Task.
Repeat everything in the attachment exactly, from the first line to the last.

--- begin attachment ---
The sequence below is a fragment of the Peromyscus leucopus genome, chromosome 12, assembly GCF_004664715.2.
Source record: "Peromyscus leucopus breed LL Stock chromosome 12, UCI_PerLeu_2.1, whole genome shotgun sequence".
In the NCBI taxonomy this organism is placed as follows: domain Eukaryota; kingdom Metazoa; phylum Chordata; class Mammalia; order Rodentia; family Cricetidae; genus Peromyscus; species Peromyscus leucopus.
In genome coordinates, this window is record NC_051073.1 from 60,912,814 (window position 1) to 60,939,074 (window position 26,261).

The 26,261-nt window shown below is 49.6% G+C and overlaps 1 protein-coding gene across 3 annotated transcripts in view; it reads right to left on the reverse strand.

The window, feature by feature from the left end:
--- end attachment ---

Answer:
The sequence below is a fragment of the Peromyscus leucopus genome, chromosome 12, assembly GCF_004664715.2.
Source record: "Peromyscus leucopus breed LL Stock chromosome 12, UCI_PerLeu_2.1, whole genome shotgun sequence".
In the NCBI taxonomy this organism is placed as follows: domain Eukaryota; kingdom Metazoa; phylum Chordata; class Mammalia; order Rodentia; family Cricetidae; genus Peromyscus; species Peromyscus leucopus.
In genome coordinates, this window is record NC_051073.1 from 60,912,814 (window position 1) to 60,939,074 (window position 26,261).

The 26,261-nt window shown below is 49.6% G+C and overlaps 1 protein-coding gene across 3 annotated transcripts in view; it reads right to left on the reverse strand.

The window, feature by feature from the left end: